In “A Private Experience,” as a market goes up in flames and blood flows on the streets Kano, a medical student who is Igbo and Christian hides in a small store besides a Muslim Hausa woman. While senseless violence rages outside, they discover the sameness of humanity within the confined space of a small store. Nnamabia’s truancy grows as a result of his father’s silence and his mother’s quick defences in “Cell One”. But when he his arrested on suspicion of being a cult member, he redeems himself by standing up to the police as they ridiculed as old man. The need for Africa to tell its own stories is examined in “Jumping Monkey Hill”. The title is leading and it’s no surprise then that the attempts of an Oxford trained facilitator of a writing workshop to tell the participants how and what to write about Africa while lusting after some the female participants ends in a rage. Her description of Edward, the Oxford trained British ‘authority’ on African Literature, is telling: “She could not tell his age from his face; it was pleasant but unformed, as though God, having created him, had slapped him flat against a wall and smeared his features all over his face.” In “Ghosts,” a retired mathematics professor, who, by his training, is used to logical conclusions, is stunned by the reappearance of a colleague everyone thought had died during the war. However shocked he was at that return, it was a story he could tell. The story he cannot tell, especially to his Americana daughter, is that the ghost of his dead wife visits often, and he has come to look forward to the opening and closing of doors at night.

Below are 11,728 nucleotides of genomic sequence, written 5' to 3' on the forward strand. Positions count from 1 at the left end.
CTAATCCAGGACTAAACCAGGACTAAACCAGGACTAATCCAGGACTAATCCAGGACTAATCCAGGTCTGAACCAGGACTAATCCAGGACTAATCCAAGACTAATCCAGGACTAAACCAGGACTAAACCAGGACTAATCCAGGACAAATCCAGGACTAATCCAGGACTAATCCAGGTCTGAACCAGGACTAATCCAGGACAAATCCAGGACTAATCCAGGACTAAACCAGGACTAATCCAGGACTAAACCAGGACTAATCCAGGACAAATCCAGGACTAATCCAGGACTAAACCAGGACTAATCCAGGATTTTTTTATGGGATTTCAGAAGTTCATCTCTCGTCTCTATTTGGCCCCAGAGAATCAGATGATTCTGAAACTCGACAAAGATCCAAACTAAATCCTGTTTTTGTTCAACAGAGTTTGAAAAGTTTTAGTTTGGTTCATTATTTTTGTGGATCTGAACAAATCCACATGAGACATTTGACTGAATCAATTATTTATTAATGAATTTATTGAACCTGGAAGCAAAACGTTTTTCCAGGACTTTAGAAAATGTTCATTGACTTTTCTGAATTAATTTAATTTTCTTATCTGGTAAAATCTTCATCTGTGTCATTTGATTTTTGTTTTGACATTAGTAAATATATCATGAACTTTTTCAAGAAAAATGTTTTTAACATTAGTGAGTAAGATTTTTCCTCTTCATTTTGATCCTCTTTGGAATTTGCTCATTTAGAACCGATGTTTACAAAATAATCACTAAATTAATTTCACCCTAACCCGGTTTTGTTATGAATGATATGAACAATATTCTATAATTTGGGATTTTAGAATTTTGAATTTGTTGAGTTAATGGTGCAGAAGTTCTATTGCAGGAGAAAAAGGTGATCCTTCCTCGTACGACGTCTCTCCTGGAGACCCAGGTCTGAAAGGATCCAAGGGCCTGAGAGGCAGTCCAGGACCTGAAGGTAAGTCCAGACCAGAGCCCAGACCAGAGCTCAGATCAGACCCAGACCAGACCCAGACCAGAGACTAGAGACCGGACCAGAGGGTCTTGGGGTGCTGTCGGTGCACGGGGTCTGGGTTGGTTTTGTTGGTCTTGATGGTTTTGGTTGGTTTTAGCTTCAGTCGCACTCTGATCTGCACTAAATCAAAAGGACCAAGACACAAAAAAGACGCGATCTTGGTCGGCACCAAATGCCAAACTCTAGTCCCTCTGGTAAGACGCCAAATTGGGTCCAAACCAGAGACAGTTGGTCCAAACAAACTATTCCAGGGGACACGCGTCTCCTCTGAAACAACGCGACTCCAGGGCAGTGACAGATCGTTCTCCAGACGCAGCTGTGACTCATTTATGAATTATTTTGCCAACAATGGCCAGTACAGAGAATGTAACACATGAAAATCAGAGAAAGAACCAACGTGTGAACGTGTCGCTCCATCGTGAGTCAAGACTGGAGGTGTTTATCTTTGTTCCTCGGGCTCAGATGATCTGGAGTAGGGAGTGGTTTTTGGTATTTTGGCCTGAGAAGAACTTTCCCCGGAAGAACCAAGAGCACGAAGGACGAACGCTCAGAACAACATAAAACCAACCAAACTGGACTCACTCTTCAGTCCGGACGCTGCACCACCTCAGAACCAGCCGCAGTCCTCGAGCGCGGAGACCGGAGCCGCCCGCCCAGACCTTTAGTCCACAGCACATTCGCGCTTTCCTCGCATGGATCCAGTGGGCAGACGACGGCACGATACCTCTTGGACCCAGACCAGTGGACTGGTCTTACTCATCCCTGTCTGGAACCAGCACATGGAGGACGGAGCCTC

In a recent interview the author confesses her love for dark spaces: “My vision is a dark one -- I am sort of more drawn to dark than I am to light, both in my writing and my reading.” Little wonder then that the strongest stories in the collection, in this reviewer’s opinion, are also the darkest ones. The title story, The Thing around your Neck and Tomorrow is too Far resonate with Adichie’s signature calmness as she delivers a shocking tale. In The Thing...a young Nigerian woman finds herself in America after wining the Green Card Lottery. Her uncle and custodian attempts to have sex with her and because she refused sends her out of the house. While subsisting on a waiter’s wage, she meets and falls in love with a middle-class white American at the restaurant where she works. As they discover each other and cultures clash, loneliness becomes the thing around her neck, even while in a relationship with someone who seems to have an expanded worldview. While she is suspended between situations, her father dies at the steering wheel in Lagos and she decides to go home. She knows not what she’s going to and while she’s sure she would come back, she knows not what to come back to. Told in the second person, this story grips and grabs and doesn’t let go even after a painful ending. In Tomorrow is too Far, sibling rivalry takes a tragic turn when a young girl tricks her elder brother into climbing to the top of an avocado tree. She goes ahead to scream that the poisonous snake whose bit kills in ten minutes was nearby and he loses his grip and lands with thud. She calmly stands and watches him die, all the while holding on to the hands of her cousin Dozie, whom she was in love with. It was, to her mind, a necessary fight for survival, a need to reclaim some of the space that Nonso had occupied by being the only son of their father. Sibling rivalry is commonplace and this story paints a haunting reality.